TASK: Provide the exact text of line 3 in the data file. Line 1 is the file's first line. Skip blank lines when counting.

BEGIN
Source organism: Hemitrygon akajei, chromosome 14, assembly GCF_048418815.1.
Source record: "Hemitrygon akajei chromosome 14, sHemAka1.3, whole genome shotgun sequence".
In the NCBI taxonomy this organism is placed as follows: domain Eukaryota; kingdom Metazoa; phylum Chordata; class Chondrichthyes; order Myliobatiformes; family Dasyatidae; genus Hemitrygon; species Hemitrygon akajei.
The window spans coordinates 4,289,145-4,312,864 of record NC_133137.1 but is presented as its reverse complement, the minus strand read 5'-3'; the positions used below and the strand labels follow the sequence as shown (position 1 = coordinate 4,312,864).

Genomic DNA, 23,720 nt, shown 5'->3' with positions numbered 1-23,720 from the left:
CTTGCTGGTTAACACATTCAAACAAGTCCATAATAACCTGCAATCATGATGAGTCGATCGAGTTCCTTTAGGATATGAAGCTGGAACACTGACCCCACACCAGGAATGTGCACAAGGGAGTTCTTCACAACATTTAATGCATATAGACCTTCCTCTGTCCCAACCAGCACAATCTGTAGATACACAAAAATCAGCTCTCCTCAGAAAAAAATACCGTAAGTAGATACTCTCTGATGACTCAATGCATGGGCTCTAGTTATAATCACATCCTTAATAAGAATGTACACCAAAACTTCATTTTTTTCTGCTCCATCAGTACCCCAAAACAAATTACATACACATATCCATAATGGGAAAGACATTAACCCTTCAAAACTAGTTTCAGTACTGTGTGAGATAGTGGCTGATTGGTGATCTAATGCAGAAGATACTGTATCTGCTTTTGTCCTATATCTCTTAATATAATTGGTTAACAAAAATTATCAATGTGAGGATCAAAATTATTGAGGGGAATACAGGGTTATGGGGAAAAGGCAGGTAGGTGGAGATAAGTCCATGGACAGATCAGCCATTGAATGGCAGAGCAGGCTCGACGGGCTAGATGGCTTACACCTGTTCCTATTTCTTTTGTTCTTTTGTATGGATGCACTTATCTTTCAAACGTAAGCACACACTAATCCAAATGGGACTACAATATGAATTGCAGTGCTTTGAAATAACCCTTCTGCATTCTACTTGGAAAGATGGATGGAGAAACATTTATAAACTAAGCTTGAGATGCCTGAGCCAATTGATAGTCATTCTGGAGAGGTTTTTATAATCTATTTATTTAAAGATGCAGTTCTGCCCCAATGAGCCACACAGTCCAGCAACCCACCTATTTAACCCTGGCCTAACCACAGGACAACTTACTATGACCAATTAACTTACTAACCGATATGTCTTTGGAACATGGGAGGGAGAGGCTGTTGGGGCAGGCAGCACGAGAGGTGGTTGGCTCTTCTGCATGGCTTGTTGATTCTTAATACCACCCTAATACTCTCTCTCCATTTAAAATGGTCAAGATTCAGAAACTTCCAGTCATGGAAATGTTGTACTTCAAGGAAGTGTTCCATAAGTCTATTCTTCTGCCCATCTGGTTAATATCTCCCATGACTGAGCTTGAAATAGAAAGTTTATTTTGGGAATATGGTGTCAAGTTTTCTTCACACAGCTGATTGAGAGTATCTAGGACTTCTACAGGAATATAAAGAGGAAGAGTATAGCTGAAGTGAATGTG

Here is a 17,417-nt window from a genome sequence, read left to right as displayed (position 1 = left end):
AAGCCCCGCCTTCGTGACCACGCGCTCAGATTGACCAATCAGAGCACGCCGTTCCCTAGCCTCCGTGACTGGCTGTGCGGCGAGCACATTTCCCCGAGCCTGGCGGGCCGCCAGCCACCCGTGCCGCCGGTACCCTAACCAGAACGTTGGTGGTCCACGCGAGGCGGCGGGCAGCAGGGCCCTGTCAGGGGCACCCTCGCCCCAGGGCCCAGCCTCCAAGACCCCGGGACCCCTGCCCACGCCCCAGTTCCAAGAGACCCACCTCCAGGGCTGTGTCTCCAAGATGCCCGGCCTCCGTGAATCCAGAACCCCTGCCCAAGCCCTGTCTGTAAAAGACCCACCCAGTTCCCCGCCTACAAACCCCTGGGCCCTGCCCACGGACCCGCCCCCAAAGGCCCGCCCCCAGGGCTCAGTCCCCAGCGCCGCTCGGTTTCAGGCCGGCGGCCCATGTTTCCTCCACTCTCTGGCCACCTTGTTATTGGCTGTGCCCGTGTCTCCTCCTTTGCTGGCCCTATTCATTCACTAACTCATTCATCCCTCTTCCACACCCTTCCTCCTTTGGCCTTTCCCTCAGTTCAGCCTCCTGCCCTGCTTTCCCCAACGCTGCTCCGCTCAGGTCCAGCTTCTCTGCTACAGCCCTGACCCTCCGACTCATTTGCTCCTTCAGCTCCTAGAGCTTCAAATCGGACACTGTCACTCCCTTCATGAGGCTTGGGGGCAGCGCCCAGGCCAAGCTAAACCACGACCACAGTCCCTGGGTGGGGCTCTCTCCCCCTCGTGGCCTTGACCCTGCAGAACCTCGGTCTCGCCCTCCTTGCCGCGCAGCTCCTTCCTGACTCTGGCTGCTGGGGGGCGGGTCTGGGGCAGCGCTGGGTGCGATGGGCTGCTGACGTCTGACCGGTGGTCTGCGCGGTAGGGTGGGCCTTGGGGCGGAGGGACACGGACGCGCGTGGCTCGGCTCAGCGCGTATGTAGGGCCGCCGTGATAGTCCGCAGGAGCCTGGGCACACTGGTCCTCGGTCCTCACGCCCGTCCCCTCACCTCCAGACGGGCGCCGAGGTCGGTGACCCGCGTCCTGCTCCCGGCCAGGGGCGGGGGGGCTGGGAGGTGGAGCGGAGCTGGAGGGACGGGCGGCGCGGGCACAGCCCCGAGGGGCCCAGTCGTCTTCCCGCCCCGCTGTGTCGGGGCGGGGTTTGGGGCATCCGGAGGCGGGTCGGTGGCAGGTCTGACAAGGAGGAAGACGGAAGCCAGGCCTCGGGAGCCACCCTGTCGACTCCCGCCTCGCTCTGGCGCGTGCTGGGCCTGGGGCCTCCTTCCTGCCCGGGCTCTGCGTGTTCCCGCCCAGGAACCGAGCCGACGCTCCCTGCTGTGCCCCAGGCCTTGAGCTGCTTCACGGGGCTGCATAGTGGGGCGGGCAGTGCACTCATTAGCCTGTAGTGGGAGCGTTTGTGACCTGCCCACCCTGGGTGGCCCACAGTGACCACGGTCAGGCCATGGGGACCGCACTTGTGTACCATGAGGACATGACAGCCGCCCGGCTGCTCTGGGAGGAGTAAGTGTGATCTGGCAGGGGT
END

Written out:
In the NCBI taxonomy this organism is placed as follows: domain Eukaryota; kingdom Metazoa; phylum Chordata; class Chondrichthyes; order Myliobatiformes; family Dasyatidae; genus Hemitrygon; species Hemitrygon akajei.